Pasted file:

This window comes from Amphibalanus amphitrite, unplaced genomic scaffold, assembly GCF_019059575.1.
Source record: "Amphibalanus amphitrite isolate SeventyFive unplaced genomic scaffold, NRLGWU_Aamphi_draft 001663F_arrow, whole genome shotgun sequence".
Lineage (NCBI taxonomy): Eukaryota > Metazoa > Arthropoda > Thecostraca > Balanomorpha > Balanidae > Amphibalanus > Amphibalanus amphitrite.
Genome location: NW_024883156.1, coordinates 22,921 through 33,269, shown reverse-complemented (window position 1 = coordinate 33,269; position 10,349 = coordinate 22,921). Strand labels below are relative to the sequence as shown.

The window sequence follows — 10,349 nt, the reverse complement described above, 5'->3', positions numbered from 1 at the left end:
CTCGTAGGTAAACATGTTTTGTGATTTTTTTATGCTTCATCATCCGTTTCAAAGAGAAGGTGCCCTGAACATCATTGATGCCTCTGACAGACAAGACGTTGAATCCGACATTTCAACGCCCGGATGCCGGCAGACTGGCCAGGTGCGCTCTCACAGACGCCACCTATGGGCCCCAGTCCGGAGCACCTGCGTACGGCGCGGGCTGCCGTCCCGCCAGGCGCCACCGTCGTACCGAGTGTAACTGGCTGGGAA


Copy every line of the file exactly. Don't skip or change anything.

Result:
This window comes from Amphibalanus amphitrite, unplaced genomic scaffold, assembly GCF_019059575.1.
Source record: "Amphibalanus amphitrite isolate SeventyFive unplaced genomic scaffold, NRLGWU_Aamphi_draft 001663F_arrow, whole genome shotgun sequence".
Lineage (NCBI taxonomy): Eukaryota > Metazoa > Arthropoda > Thecostraca > Balanomorpha > Balanidae > Amphibalanus > Amphibalanus amphitrite.
Genome location: NW_024883156.1, coordinates 22,921 through 33,269, shown reverse-complemented (window position 1 = coordinate 33,269; position 10,349 = coordinate 22,921). Strand labels below are relative to the sequence as shown.

The window sequence follows — 10,349 nt, the reverse complement described above, 5'->3', positions numbered from 1 at the left end:
CTCGTAGGTAAACATGTTTTGTGATTTTTTTATGCTTCATCATCCGTTTCAAAGAGAAGGTGCCCTGAACATCATTGATGCCTCTGACAGACAAGACGTTGAATCCGACATTTCAACGCCCGGATGCCGGCAGACTGGCCAGGTGCGCTCTCACAGACGCCACCTATGGGCCCCAGTCCGGAGCACCTGCGTACGGCGCGGGCTGCCGTCCCGCCAGGCGCCACCGTCGTACCGAGTGTAACTGGCTGGGAA